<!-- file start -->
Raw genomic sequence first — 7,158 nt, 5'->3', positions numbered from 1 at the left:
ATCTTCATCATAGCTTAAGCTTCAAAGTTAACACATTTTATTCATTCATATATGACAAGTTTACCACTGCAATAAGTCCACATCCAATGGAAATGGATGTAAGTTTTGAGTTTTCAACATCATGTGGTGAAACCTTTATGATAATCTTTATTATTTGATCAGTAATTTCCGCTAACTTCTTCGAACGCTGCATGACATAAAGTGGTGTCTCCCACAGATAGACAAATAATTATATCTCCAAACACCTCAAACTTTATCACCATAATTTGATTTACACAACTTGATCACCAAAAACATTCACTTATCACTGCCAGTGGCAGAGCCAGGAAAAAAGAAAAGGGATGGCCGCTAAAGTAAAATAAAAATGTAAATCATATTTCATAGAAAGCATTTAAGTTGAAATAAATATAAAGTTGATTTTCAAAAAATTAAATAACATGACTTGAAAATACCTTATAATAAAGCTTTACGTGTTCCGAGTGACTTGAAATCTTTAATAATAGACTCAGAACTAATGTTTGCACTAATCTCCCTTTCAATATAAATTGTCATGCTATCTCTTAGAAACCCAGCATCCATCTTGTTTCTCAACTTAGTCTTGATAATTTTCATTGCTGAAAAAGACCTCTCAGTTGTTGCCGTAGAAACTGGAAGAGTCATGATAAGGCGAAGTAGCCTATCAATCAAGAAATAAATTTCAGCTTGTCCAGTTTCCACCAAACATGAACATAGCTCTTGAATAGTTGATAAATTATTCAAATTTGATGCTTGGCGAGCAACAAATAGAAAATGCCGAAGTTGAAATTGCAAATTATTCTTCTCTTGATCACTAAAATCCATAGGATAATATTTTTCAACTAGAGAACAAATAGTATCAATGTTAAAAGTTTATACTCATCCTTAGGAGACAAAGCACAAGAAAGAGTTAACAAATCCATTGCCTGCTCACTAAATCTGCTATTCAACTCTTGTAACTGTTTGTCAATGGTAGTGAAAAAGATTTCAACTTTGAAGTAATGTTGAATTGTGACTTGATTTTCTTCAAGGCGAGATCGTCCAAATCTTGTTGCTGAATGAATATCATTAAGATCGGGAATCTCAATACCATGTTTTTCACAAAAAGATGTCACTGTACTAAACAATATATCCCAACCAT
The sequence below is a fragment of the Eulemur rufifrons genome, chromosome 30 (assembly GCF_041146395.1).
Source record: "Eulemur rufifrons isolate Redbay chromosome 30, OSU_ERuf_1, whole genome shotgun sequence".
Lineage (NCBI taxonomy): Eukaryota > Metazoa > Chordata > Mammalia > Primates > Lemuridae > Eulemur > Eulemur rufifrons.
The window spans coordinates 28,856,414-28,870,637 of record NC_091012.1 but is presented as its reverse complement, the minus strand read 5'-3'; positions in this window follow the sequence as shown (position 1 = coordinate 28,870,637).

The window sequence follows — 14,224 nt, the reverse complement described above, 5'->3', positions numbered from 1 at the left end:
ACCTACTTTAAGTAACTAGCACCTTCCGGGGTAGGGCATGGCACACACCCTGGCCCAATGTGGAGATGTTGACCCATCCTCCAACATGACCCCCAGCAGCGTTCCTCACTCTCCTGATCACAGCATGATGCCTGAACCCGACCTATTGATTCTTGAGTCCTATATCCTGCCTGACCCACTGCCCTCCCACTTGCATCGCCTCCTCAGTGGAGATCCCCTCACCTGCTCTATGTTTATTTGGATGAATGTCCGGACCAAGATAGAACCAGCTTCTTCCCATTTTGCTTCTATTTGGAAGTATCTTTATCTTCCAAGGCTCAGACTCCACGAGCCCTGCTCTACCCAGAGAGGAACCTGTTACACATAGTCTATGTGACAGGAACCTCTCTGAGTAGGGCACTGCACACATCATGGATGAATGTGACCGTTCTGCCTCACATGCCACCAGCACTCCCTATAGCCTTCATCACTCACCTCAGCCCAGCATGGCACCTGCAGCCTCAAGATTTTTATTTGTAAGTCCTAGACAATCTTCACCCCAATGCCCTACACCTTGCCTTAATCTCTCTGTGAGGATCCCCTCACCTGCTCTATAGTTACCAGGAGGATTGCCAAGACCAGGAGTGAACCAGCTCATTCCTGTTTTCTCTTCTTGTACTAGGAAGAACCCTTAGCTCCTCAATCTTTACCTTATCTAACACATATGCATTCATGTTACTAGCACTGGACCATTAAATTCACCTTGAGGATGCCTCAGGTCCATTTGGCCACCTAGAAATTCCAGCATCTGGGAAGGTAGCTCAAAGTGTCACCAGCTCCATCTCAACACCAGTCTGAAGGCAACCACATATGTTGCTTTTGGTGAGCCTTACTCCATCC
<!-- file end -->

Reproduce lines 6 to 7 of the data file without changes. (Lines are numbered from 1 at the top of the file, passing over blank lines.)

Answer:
The window spans coordinates 28,856,414-28,870,637 of record NC_091012.1 but is presented as its reverse complement, the minus strand read 5'-3'; positions in this window follow the sequence as shown (position 1 = coordinate 28,870,637).

The window sequence follows — 14,224 nt, the reverse complement described above, 5'->3', positions numbered from 1 at the left end: